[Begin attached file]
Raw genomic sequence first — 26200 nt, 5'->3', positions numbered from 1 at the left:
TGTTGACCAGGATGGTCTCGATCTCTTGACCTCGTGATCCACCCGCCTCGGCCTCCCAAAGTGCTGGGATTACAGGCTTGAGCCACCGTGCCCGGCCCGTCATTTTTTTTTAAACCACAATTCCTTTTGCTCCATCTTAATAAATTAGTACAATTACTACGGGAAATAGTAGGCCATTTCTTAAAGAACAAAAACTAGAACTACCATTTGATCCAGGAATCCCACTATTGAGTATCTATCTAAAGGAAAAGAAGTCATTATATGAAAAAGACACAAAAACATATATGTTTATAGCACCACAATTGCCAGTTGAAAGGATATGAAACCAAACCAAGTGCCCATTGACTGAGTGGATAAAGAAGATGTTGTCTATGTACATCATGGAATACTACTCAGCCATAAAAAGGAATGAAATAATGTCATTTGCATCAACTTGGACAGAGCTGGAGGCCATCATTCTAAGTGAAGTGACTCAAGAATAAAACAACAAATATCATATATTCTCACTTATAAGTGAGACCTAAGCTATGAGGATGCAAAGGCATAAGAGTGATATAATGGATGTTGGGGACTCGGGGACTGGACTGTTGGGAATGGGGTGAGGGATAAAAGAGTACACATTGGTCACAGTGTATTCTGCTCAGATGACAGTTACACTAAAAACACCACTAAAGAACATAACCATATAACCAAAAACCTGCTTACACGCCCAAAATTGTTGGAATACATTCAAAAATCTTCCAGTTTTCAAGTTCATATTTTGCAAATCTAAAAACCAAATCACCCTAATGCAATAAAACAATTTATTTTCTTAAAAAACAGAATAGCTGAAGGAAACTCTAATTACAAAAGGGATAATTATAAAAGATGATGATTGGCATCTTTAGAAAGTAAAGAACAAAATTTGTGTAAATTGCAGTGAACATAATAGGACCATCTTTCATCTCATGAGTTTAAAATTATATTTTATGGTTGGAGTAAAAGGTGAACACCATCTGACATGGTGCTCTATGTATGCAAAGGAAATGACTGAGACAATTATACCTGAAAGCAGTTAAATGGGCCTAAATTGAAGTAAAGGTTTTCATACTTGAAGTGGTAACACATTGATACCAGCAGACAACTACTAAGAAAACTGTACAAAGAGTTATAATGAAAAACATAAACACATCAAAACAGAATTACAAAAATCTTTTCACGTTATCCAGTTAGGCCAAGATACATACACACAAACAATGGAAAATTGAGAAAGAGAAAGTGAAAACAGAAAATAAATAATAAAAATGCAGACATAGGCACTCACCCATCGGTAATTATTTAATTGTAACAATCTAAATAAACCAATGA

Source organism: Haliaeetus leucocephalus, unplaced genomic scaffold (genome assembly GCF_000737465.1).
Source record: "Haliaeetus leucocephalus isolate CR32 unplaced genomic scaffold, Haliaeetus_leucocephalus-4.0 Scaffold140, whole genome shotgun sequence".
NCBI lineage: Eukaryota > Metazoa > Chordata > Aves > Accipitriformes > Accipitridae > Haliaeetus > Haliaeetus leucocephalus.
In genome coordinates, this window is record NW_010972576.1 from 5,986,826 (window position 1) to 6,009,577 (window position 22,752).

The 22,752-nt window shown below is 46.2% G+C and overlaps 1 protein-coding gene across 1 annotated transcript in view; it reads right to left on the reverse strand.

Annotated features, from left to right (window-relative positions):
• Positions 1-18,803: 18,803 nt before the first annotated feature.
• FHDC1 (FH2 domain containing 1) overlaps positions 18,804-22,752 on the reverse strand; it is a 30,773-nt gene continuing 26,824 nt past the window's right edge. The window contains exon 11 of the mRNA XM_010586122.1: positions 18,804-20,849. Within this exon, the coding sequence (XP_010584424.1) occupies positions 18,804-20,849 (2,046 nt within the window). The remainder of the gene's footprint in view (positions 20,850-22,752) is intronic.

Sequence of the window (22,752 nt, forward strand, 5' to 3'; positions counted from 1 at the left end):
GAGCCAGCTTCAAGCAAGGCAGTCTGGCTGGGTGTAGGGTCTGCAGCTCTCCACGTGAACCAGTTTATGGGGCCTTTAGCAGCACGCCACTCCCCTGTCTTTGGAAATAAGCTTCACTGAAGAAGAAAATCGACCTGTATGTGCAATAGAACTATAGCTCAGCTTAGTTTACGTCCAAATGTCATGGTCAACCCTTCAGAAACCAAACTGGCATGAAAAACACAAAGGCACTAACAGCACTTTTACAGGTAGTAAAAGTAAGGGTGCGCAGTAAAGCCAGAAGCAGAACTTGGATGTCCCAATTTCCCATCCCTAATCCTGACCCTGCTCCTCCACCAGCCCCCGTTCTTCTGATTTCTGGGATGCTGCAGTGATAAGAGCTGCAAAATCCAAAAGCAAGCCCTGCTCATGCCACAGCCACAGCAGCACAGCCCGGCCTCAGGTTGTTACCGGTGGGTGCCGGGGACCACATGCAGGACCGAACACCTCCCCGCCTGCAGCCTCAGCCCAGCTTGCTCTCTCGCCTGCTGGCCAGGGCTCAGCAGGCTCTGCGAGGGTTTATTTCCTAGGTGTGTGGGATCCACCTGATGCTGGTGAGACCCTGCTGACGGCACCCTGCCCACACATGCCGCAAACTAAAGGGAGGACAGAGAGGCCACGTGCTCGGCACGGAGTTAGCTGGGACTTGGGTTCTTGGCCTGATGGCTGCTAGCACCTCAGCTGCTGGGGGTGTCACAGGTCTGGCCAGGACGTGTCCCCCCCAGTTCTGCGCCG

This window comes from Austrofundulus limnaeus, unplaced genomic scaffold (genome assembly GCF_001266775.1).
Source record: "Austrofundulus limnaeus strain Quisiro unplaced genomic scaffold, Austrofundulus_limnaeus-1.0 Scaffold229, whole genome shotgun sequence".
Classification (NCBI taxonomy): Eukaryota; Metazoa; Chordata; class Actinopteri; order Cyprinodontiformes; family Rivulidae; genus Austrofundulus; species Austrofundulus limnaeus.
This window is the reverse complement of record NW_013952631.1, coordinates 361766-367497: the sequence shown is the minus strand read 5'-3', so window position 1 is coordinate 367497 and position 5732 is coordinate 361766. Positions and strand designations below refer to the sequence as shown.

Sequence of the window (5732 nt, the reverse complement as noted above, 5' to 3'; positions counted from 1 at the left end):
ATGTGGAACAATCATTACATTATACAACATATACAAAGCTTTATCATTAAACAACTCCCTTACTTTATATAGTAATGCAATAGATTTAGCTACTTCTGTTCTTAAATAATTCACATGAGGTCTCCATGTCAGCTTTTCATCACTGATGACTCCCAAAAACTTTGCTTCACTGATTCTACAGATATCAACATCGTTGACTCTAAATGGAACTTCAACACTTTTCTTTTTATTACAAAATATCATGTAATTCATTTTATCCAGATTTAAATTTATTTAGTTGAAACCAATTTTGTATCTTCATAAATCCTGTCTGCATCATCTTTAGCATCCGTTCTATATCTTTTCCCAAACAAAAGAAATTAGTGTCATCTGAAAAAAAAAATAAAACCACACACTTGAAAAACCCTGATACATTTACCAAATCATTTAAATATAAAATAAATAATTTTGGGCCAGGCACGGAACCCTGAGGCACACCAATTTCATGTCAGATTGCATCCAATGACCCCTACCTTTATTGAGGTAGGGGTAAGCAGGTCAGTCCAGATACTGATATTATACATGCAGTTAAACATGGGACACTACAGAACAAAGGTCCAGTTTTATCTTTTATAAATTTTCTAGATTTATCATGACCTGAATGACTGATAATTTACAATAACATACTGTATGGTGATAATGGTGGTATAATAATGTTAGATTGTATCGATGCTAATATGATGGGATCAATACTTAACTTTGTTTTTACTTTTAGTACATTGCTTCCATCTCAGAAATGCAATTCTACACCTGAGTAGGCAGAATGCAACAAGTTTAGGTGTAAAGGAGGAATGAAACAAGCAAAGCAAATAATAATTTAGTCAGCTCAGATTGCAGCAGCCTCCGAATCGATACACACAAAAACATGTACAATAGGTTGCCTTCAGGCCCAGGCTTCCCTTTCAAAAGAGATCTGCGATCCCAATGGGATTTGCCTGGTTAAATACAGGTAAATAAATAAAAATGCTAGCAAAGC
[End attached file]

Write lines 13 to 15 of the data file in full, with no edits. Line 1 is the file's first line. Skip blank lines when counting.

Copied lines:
This window comes from Austrofundulus limnaeus, unplaced genomic scaffold (genome assembly GCF_001266775.1).
Source record: "Austrofundulus limnaeus strain Quisiro unplaced genomic scaffold, Austrofundulus_limnaeus-1.0 Scaffold229, whole genome shotgun sequence".
Classification (NCBI taxonomy): Eukaryota; Metazoa; Chordata; class Actinopteri; order Cyprinodontiformes; family Rivulidae; genus Austrofundulus; species Austrofundulus limnaeus.